How Health Care Trends Affect Employer Benefit Plans

employer health care costsBy Thad Brown, Director, Strategic Client Accounts and Planning

Employer Health Care Costs in 2018

Have you ever examined your annual health care costs, and wondered why your plan is so expensive?

You aren’t alone. Employers expect health care costs to rise 5.5% in 2018, bringing cost management strategies to the forefront of health benefit priorities.

Strategies to Control Costs

In the past five years, health care costs have continued to increase. As a result, employers have been moving to high-deductible health plans (HDHP) and Health Savings Accounts (HSA) as a way of controlling these costs.

employer health care costs

Members have increasingly become more responsible to choose appropriately-priced medical care, such as going to an urgent care facility for minor ailments instead of the emergency room. This cost awareness is giving rise to a consumer trend in health care.

However, we are also seeing a growing momentum to shift cost accountability and control into the hands of providers, using value-based payment models. Value-based health care compensates hospitals and doctors on the basis of patient health outcomes.

Improving the outcomes of employee health for an entire group is a key way to contain the expenses of company health plans.

Cost Trends Affecting Employers, Members & Providers

Opportunities for improving health plan costs have historically come from the following groups—employers, members and providers. Here are the trends we’re seeing with each of these groups.

Employer/Health Plan
  • The movement to HDHPs appears to be losing energy.
  • After shifting health care costs to employees for years, employers are starting to ease off.
  • This leaves less opportunity to stem increases in use of health care services.
  • Employers are working with health plan partners and providers to reduce inappropriate use of services and prescription opioids.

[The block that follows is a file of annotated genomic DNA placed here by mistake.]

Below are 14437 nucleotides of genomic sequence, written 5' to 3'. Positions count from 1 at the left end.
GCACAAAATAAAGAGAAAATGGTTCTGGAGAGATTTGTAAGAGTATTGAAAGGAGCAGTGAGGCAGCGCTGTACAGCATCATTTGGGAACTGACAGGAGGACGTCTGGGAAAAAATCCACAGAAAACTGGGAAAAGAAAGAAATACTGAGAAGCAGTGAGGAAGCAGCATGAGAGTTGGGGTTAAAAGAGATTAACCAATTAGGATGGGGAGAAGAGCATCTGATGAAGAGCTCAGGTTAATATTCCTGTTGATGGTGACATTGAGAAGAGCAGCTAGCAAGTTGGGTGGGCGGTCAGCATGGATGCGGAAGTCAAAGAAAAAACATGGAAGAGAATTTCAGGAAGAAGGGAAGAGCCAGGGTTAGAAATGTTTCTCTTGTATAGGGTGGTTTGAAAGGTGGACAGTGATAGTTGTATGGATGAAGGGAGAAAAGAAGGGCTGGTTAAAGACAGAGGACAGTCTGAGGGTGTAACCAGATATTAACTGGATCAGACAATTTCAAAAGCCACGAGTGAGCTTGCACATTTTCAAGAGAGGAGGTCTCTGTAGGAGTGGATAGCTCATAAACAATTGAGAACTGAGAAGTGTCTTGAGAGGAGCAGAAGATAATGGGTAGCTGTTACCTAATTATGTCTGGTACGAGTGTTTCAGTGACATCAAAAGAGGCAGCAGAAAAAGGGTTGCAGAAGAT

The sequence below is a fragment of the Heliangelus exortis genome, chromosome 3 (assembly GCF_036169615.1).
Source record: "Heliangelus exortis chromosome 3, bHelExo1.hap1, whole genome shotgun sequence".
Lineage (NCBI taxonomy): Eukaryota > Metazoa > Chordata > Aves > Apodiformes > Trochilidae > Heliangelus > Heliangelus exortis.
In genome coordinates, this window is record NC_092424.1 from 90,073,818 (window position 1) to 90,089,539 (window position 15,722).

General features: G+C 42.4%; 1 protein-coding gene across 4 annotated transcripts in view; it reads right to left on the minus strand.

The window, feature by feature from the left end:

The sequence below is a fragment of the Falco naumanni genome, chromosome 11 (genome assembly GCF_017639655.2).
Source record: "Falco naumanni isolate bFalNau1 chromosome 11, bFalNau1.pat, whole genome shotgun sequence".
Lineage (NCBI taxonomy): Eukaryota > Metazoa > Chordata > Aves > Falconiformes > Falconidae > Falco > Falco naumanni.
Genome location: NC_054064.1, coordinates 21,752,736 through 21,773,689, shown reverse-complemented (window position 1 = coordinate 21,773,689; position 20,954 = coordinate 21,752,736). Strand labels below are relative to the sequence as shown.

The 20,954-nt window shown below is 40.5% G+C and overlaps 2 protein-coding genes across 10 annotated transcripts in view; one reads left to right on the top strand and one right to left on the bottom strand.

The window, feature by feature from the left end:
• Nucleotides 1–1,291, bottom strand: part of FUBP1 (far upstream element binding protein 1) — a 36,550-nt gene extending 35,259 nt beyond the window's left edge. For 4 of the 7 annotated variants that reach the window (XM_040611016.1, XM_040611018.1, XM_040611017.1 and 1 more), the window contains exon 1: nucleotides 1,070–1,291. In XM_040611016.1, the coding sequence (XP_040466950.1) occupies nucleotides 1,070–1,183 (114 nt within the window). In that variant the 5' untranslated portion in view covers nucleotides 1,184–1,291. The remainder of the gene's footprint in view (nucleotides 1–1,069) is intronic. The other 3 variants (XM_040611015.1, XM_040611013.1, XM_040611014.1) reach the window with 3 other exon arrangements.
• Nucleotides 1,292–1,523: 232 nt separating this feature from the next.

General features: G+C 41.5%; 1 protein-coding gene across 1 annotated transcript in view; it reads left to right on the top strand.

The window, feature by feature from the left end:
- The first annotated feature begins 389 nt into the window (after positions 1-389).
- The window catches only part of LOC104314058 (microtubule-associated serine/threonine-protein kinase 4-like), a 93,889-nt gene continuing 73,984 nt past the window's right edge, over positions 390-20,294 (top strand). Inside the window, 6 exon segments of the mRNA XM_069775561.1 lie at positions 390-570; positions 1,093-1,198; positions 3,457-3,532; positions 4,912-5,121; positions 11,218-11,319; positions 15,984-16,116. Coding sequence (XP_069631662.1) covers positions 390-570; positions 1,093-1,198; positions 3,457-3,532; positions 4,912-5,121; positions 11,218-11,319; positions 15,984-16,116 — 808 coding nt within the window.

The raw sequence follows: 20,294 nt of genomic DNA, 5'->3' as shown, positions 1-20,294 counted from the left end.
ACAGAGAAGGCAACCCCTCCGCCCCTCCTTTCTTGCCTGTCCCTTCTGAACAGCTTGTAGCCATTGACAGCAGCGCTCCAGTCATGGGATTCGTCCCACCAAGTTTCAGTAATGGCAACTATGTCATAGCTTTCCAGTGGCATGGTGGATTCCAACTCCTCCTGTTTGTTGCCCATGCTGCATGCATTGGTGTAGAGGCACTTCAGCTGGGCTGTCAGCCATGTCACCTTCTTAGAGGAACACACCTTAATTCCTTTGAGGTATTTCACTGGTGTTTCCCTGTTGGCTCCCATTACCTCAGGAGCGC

• employer health care costsEmployers are seeking plan designs that drive members to more affordable care options, such as:
    • Telemedicine.
    • Specialized, high-volume, medical centers of excellence.
    • High-performance networks integrating clinical, operational and communications’ systems.
Member
  • Employee experience with the health care system now has a greater emphasis.
  • Employer-sponsored support helps employees to navigate treatment options and procedures.
  • Wellness programs now provide employer initiatives for employee financial, social, mental and physical health.
  • Wellness incentives and penalties in company-sponsored programs encourage member participation.
employer health care costsProvider
  • A growing focus on value tied to health care outcomes at the lowest cost.
  • More than 20% of employers are experimenting with high value networks and Accountable Care Organizations (ACOs) in select markets. That number is expected to grow to over 50% in the next few years.
  • Providers are assuming additional risk for patients’ outcomes; and medical teams are working to reduce readmissions.
  • The cost of drugs and the need to shop prices is resulting in provider requests to consider the cost of services and prescriptions, before prescribing.

The Goal for Employers

As health care continues to take up a larger part of the overall economy, structural changes—such as the push toward paying for value, greater emphasis on care management and increased cost sharing with consumers—are taking stronger hold, pulling back against rapid health care spending growth.

Over the next three years employers will seek to improve member engagement in health and wellbeing programs, expand the use of analytics and seek to manage the cost and utilization of pharmacy.  Regardless of the strategy, employers will still be challenged to keep costs low for both the employee and the company.

The goal is for employers to provide a high value plan that manages cost for both the company health plan and the employee. MedCost works with our employers to improve health outcomes and to generate a more productive workforce.

Our next series of blog posts will describe six key ways that employers can achieve this goal. Subscribe to our blog now to receive these posts by email. MedCost

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What are the top drivers in your health plan costs? Send your comments by clicking “Leave a reply” below.

 

When Nurse Support Makes All the Difference: One Family’s Story

nurse support

The Vincent White Family

Facing a Difficult Surgery

Vincent White tried everything to get rid of his back pain. Neck clamps. Surgery. Spinal decompression. This lab supervisor at Carolinas Healthcare had persistent pain from a narrowed bone channel housing the spinal cord and nerves.

The calcification worsened. Finally, doctors recommended another back surgery. “He was stumbling around the house,” said wife Lisa. “He could barely move.”

When Lisa walked into her husband’s hospital room after the operation, a doctor from the critical ICU team delivered bad news. Vincent was paralyzed.